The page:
I WAS going to post about some of the memories that surfaced in my mind while we were on our trip, but I just can't write about that today. I need to think some things through and I hope you don't mind me sharing my thoughts with you. Flannery O'Connor credited an old lady with this idea that described how she (Flannery) wrote: "I don't know what I think till I see what I say." That is me exactly. And I hope that posting this will keep me from being too self-indulgent and self-pitying and any other unpleasant attitudes that begin with the prefix "self."
It is getting close to one month before teachers are due to be present at their schools and I haven't gotten any more interviews. Even though I know I started late, this has surprised me. I thought I would at least get a chance, and so far I haven't. The job I was most interested in and had the most experience for (9th grade English) has been filled--and it went fast, in about three days, so maybe they had an internal candidate, I don't know. The other few jobs are for things like 4th grade, 6th grade, and a high school job that has been posted for a while. I am trying to find out if that one has been filled. (Some of the districts let you know when a position has been filled, and some apparently don't.) I don't really have any classroom experience with the other grade levels, so unless they are impressed with my ability to pass that test, my chances seem slim.
So at this point I don't have much hope of getting a job offer. Maybe I'm being premature, but that's how I'm looking at it. Obviously I'll feel silly if I get an interview, but today I am having a hard time.
Partly, it's an blow to my ego. I've always been an overachiever whom bosses wanted to hire. But I've been out of the job market for 6 years, and I didn't have a solid 5 years teaching before that--I taught for a year at a private school, a year in public, then 2 years at a tutoring center (I became an Assistant Director, though!) while going to grad school. All very worthy things and explainable, I think--but apparently not that marketable in a tight economy when districts are hiring less and (I'm guessing) fewer teachers are giving up their jobs.
Another part of why I'm being emotional about this: since we decided to have children, Justin and I wanted me to stay home with them. Which I have done, and I DON'T regret it. I know that it's been best for me and the kids because I would have been a terrible teacher while I was missing my babies and feeling guilty for missing them and resentful for having to be away from them. I was not in a good place with teaching back then--I'd had a hard year with 8th graders and I wasn't sure I ever wanted to go back.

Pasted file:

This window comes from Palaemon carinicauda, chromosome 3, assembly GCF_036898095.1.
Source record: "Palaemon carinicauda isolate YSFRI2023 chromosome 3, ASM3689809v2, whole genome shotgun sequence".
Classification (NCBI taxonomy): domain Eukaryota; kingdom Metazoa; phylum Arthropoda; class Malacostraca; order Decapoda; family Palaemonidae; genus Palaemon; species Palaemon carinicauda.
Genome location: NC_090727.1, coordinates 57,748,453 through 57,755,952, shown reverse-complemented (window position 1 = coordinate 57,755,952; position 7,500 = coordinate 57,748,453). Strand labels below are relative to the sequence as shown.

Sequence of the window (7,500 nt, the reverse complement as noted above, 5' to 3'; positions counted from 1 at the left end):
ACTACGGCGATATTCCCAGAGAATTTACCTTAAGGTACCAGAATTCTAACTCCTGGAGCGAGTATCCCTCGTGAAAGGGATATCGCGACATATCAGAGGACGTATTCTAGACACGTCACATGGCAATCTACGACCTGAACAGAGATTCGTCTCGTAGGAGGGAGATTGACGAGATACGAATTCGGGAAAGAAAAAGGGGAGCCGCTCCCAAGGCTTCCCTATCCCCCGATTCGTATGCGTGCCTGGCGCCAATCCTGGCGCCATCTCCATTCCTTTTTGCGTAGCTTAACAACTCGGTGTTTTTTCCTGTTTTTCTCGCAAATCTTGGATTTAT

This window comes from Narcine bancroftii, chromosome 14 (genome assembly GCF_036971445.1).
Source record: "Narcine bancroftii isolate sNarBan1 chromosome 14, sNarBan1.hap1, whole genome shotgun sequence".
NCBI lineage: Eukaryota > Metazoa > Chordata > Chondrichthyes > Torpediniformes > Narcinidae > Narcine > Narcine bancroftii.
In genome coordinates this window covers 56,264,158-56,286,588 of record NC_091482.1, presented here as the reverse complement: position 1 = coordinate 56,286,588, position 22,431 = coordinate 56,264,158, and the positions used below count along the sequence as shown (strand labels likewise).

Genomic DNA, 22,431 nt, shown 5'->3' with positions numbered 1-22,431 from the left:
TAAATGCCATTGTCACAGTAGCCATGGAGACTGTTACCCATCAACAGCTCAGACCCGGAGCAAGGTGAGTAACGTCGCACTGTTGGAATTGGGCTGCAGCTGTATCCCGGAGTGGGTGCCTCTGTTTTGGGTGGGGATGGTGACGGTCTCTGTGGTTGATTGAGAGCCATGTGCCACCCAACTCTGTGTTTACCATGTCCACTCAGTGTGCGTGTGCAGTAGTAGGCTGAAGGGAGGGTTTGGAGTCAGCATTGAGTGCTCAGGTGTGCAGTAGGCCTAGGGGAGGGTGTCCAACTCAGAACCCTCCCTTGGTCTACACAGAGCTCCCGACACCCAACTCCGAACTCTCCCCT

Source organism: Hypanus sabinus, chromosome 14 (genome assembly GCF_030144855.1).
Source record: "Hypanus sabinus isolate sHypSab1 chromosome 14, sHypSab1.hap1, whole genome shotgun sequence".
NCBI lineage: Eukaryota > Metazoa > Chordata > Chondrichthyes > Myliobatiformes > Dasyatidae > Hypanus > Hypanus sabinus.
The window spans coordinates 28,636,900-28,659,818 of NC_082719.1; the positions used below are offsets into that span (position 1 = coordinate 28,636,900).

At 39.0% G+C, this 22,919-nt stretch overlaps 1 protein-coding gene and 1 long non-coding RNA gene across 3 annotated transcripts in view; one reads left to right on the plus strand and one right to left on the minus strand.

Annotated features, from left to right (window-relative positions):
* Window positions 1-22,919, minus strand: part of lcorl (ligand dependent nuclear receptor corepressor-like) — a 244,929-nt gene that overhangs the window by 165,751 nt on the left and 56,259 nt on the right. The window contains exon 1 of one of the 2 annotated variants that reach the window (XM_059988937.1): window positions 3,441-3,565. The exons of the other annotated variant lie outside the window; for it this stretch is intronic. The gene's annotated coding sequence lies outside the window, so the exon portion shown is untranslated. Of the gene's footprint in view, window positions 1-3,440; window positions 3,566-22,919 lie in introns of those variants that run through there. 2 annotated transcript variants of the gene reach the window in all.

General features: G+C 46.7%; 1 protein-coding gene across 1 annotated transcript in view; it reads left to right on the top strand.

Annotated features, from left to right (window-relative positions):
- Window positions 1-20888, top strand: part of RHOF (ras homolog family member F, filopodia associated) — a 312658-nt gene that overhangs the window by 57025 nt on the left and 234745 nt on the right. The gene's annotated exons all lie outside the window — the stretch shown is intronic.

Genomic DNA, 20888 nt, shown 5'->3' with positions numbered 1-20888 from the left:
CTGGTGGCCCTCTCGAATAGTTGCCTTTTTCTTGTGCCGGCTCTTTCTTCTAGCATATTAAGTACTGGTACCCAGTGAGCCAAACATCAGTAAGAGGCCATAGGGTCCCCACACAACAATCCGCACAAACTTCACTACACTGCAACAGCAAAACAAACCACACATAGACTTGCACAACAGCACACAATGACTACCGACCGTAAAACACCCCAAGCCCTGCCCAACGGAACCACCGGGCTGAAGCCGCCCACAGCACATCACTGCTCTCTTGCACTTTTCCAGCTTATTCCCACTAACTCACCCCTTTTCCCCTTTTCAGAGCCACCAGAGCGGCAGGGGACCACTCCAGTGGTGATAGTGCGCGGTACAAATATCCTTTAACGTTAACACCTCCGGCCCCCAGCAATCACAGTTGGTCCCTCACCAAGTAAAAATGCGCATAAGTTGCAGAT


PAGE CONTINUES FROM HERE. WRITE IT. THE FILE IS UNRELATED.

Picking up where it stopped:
Now that I've been at home with my kids, I know that (whenever I go back), I'll be a better teacher. I'm WAY more patient, take kid drama much less personally, am more tolerant of appropriate noise levels, and can deal with multiple people needing my immediate attention all at the same time. But I can't prove it unless I'm given a chance.
Which is where subbing comes into the picture, I suppose. It's just that at this point--right now, today--I'm wondering if that's going to make a huge difference, either.
Oh, of course it will. Current experience, references, contacts with people in the district, long-term subbing that turns into a full-time job--all of that will matter in the long run. But it feels like I'm having to settle. And I have to juggle all the logistics of getting called at o'dark thirty and getting the kids ready and dropped off, and finding someone to keep Miss Pink until I can get her after school and having to deal with figuring out a different class and their schedule and rules--all for about $80 a day and not even every day. I'd rather just become a full-time working mom and start that adjustment process. Because when Justin gave me the green light to start looking for a job, I made that mental leap...and now I have to un-make it. I guess I leaped too soon, but what can I say--I thought the door was opening, for now, for me to seize the opportunity. I always make the mistake of getting my mind fixed on the way I think things are supposed to happen, when in fact they very rarely do.
I know I need to think about the positives if I don't go back to work full-time yet: more time with the kids, especially Mr. Blue, who is still not yet four; time to do some more things for myself while I can, like blogging and hanging out wasting time on the Internet.
I don't know how to end this, except to say that I will just keep waiting and trying to remember something I really do believe even if it's hard to remember: that things happen for a reason.